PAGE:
According to an alarming new study that examined more than 300 clinical trials supporting cancer drugs approved by the U.S. drug regulator over the past 10 years, data from more than half of the cancer trials that underpinned the drug’s approval remain unavailable.
Of the 304 industry-sponsored clinical trials that included data on 115 cancer drugs approved by the US Food and Drug Administration (FDA) between 2011 and 2021, only 45 percent publicly shared patient-level data — or said they would. When researchers ask about access to data.
The study found that less than a tenth of the trials listed on the product labels of three of the top-selling cancer drugs made personal patient data available.
Sharing anonymized personal patient data—in secure data portals and to protect participant privacy—is essential for studies called meta-analyses, which combine data from published trials to assess the balance of evidence for new and existing treatments.
“Pharmaceutical companies don’t share this information with other pharmaceutical companies because of competition, so independent researchers have to do this,” said Flinders University pharmacist and study author Nathansh Mody. The Guardian.
“But it can’t be done without data and transparency.”
In addition to meta-analysis, data sharing allows researchers to use existing data, replicate studies, and confirm published results—all of which help build public trust in science.
It goes without saying that rapid information sharing has been invaluable during the COVID-19 pandemic, informing public health responses and accelerating research, treatments and vaccines.
“However, improvements have been made [individual patient data] transparency over the past five years, these findings indicate that a significant portion of the key oncology trials that support FDA registration of modern cancer drugs are not available to qualified investigators,” write Modi and colleagues.
This, of course, is not the first time the US FDA has come under scrutiny for approving new drugs and medical devices.
Recently, his controversial decision to approve a new Alzheimer’s drug has sparked outrage from medical experts who say industry clinical trials have yet to show the antibody therapy — now on the market for about $56,000 a year — slows memory loss or cognitive decline.
A drug is approved through the FDA’s accelerated approval pathway, in which if an innovative new drug is deemed safe and the therapeutic need for an improved treatment of the disease is deemed great, the agency may approve it based on limited evidence (although pharmaceutical companies may need to provide more information about real-world efficacy studies after a while). ).
While there are many reasons why clinical trial investigators may not share data from individual trials, the researchers behind this new study argue that the general public expects more transparency from the multibillion-dollar pharmaceutical industry. ensure the safety and efficacy of new drugs.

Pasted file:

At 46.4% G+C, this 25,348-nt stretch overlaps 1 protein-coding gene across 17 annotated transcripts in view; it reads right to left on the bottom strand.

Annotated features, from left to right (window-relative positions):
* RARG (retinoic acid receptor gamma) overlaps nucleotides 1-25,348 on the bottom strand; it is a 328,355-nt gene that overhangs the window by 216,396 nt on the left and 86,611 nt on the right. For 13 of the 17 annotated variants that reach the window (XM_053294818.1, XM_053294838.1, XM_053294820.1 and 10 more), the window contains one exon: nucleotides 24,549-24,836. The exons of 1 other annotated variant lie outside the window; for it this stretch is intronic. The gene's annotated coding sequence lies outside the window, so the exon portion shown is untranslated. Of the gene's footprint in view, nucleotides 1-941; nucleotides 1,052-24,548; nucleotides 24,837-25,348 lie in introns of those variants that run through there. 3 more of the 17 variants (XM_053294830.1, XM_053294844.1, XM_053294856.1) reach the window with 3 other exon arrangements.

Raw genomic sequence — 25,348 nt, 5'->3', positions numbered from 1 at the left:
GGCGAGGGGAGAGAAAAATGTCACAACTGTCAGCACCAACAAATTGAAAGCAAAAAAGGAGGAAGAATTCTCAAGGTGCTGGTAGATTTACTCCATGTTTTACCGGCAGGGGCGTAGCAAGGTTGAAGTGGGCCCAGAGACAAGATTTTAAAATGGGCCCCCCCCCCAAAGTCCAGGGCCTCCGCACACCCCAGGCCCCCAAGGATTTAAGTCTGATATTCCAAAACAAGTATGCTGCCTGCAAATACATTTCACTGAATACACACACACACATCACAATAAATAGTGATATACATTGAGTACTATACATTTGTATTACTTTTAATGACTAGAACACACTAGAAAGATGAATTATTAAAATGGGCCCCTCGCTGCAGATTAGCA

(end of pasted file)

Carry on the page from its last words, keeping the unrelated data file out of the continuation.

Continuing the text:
The most common reason industry sponsors did not share trial data was that long-term follow-up of study participants was ongoing.
“Of course, ongoing surveillance is necessary, but it shouldn’t prevent the release of key information about the global distribution of drugs to tens of thousands of people,” says Ashley Hopkins, a pharmacist and study author. Flinders University.
With summary-level data from trials, meta-analyses are inherently unreliable because researchers cannot interrogate the raw data, which, as was the case with ivermectin, may inadvertently allow erroneous studies to slip through the cracks and distort the results of data crunching. , sensory meta-analyses.
“A poorly reviewed evidence base supported the use of ineffective drug doses around the world, but when this evidence was subjected to very simple quantitative testing, it collapsed within weeks,” wrote Jack Lawrence and four colleagues. Nature Medicine After discovering the flaws.
Based on their research, Mody, Hopkins, and colleagues call for information disclosure on major trials to “protect and maximize public health and reach the full potential of the contributions of trial participants and their families.”
“If data is not available, it cannot be put to good use,” adds Modi.
In recent years, scientific journals and research funding bodies have introduced policies requiring or mandating information sharing among researchers. In 2014, the American and European pharmaceutical associations also committed to sharing anonymized trial data upon request.
While some researchers report a marked shift in researchers’ willingness to share data during the pandemic, data transparency issues appear to persist at a time when public trust in science is needed more than ever.
The study was published JAMA Oncology.